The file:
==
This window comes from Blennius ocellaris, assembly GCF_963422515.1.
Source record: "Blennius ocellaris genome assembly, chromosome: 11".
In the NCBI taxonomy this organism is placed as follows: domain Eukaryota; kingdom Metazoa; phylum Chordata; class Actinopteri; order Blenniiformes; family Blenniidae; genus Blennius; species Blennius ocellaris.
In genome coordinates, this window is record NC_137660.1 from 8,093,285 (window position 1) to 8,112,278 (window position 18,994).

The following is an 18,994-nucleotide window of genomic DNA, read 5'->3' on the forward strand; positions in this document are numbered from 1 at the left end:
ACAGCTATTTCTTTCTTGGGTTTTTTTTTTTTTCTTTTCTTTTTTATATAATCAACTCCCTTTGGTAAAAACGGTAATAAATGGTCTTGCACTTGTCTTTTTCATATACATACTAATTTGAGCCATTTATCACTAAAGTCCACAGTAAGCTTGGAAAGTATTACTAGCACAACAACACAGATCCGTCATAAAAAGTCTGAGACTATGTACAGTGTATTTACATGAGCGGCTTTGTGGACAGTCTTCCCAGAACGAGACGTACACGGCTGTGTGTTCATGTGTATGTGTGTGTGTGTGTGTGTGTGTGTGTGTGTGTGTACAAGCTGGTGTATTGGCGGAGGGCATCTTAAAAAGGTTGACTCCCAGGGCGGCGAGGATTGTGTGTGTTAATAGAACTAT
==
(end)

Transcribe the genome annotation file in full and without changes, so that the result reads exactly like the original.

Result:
This window comes from Blennius ocellaris, assembly GCF_963422515.1.
Source record: "Blennius ocellaris genome assembly, chromosome: 11".
In the NCBI taxonomy this organism is placed as follows: domain Eukaryota; kingdom Metazoa; phylum Chordata; class Actinopteri; order Blenniiformes; family Blenniidae; genus Blennius; species Blennius ocellaris.
In genome coordinates, this window is record NC_137660.1 from 8,093,285 (window position 1) to 8,112,278 (window position 18,994).

The following is an 18,994-nucleotide window of genomic DNA, read 5'->3' on the forward strand; positions in this document are numbered from 1 at the left end:
ACAGCTATTTCTTTCTTGGGTTTTTTTTTTTTTCTTTTCTTTTTTATATAATCAACTCCCTTTGGTAAAAACGGTAATAAATGGTCTTGCACTTGTCTTTTTCATATACATACTAATTTGAGCCATTTATCACTAAAGTCCACAGTAAGCTTGGAAAGTATTACTAGCACAACAACACAGATCCGTCATAAAAAGTCTGAGACTATGTACAGTGTATTTACATGAGCGGCTTTGTGGACAGTCTTCCCAGAACGAGACGTACACGGCTGTGTGTTCATGTGTATGTGTGTGTGTGTGTGTGTGTGTGTGTGTGTGTGTACAAGCTGGTGTATTGGCGGAGGGCATCTTAAAAAGGTTGACTCCCAGGGCGGCGAGGATTGTGTGTGTTAATAGAACTAT